News: The $10 Cost of Cyber-crime and More

You may have heard the cost of cyber-crime is pretty low, but did you know it the price is little as $10? Our articles for this week’s Cyber Security news are here to keep you ahead of the game. Read on to learn about these threats and how to avoid becoming the next victim!


1. Security Week: “You Can DDoS an Organization for Just $10 an Hour.”

Cyber Security News Albuquerque Low Cost of Cyber-CrimeHave you ever wondered how much it costs to launch cyber-attacks on organizations? It might be a lower than you’d expect. $10 for cyber-crime is all that you may owe, and you can cause an organization some serious headaches.

The cyber security firm Armor recently released research into the costs of cyber-crime. Because so many criminals offer their tools as a service, the cost of cyber-crime is often low. DDoS attacks cost as little as $10 per hour, while exploit kits to break into computers cost $80 per day.

Cyber criminals are also happy to sell data for low costs. Credit card numbers sell for around $15 if the information is good, and PayPal accounts are also up for grabs. Even social media isn’t immune, with one seller offering 1000 Instagram accounts for only $15.

So what is the big takeaway? Seeing it is so easy to commit these crimes, it is clear that investing in security is a must. While many people believe hacking is hard, many attacks are now easy and inexpensive to perform. And criminals look for the easiest targets to attack— so don’t be that easy target! Make security a priority in your business.

Read the full article here.


2. CSO Online: “Atlanta Officials Still Working to Resolve Ransomware Attack.”

Cyber Security News Albuquerque Atlanta RansomwareLast week, cyber criminals hit the city of Atlanta, Georgia with a ransomware attack that halted many services. While it is unclear how many of Atlanta’s computers were infected, residents had trouble accessing the 311 website, HR Applications were suspended, inmates had to be processed manually, and the airport WiFi was shut down.

It’s also unclear whether the city paid any ransom demands. The mayor is working with federal authorities on the matter, who likely informed her of the risks of meeting their demands. The bulk of ransomware victims who pay the demands never have their files unlocked.

Whatever the method may be, the city appears to be recovering. In a statement on 3/27, city officials encouraged their employees to turn their computers back on. While they acknowledge that the ransomware may still affect some computers, they state that this is part of their assessment.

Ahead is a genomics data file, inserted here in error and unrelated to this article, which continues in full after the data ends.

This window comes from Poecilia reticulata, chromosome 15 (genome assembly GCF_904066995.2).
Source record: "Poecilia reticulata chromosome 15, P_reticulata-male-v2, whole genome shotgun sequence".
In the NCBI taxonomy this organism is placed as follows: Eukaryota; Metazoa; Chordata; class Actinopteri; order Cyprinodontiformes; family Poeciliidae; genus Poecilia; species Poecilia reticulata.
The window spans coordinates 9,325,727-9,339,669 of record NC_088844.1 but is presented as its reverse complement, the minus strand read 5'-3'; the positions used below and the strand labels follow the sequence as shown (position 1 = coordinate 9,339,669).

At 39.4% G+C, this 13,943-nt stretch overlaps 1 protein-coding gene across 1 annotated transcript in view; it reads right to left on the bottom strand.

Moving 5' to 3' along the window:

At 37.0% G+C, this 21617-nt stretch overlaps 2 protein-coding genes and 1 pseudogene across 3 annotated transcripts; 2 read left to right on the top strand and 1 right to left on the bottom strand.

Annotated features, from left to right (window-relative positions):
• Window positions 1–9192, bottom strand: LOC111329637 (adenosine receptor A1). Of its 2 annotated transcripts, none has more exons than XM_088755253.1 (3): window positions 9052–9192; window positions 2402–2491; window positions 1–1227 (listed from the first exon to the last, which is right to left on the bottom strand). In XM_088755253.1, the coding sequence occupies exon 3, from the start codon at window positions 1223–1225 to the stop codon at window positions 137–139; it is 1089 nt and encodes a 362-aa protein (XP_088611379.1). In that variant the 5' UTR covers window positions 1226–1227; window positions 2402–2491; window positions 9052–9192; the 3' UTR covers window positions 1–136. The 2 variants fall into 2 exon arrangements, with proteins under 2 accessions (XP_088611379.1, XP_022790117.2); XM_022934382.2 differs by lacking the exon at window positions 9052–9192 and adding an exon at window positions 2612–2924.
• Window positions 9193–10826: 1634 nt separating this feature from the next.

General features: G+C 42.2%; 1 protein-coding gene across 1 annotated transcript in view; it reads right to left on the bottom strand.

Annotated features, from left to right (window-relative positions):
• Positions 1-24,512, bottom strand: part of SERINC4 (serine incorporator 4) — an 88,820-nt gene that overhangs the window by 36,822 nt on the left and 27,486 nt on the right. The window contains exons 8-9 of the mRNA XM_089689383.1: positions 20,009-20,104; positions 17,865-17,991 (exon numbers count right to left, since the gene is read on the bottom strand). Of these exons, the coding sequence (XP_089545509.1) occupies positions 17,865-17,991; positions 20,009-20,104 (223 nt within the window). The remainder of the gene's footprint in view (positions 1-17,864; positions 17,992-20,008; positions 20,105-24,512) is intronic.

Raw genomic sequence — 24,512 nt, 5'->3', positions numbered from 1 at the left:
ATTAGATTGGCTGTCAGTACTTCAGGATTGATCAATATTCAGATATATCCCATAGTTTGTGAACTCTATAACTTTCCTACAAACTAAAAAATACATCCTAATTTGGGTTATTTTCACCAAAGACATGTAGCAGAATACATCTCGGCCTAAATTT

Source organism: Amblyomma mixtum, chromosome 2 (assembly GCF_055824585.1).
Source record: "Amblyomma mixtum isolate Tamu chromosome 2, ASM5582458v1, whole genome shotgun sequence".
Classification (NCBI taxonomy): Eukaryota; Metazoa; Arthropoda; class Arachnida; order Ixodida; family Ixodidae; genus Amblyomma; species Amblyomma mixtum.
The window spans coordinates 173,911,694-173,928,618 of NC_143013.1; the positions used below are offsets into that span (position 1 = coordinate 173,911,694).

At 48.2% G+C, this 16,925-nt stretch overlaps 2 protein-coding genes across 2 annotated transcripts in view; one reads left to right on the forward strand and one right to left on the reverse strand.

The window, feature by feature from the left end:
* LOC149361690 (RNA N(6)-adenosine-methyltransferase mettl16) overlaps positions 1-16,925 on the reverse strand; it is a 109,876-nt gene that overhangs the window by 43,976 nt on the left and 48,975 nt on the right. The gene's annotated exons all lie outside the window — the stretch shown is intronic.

Ransomware such as this causes serious problems for many organizations, but often you can prevent it. Firewalls, proper antivirus, and email scanning can keep it from ever reaching systems. Proper Disaster Recovery planning should also account for ransomware. If you need help defending your business, Astria has solutions for you.

Read the full article here.


3. Malwarebytes: “The State of Mac Malware.”

Cyber Security News Albuquerque Mac MalwareMany people choose Mac computers because they have heard they don’t get viruses. While this is technically true, Malwarebytes explains in their article that Macs do get malware. The malware that runs on Macs simply doesn’t quite fit the term “virus.”

If you haven’t heard of malware on Macs, then this article may be eye opining. In fact, researchers found four new types of malware made specifically for Mac computers in the first months of 2018. And Mac malware increased in 2017 by 270% from 2016. One exploit discovered last year was in use for over 13 years!

The research Malwarebytes mentions does not account for adware and scam programs either. Many of these types of software can be a real nuisance or even lead to true malware or data theft. All of these can happen on a Mac when a user is careless.

So what should Mac owners do? Treat your Mac much the same way you would a PC. Anti-malware protection is still important on Macs, as is other security such as firewalls. And use the same amount of caution browsing the web with a Mac as you would with a PC. Phishing schemes can still cause people problems no matter what kind of computer you use, and it’s important to realize that Macs are not impervious to threats.

Read the full article here.


Thanks for reading this week’s cyber security news! Remember, although the cost of cyber-crime is low, you don’t have to be the next victim— learn more about how our cyber security experts can assist you by visiting this page or contacting us.

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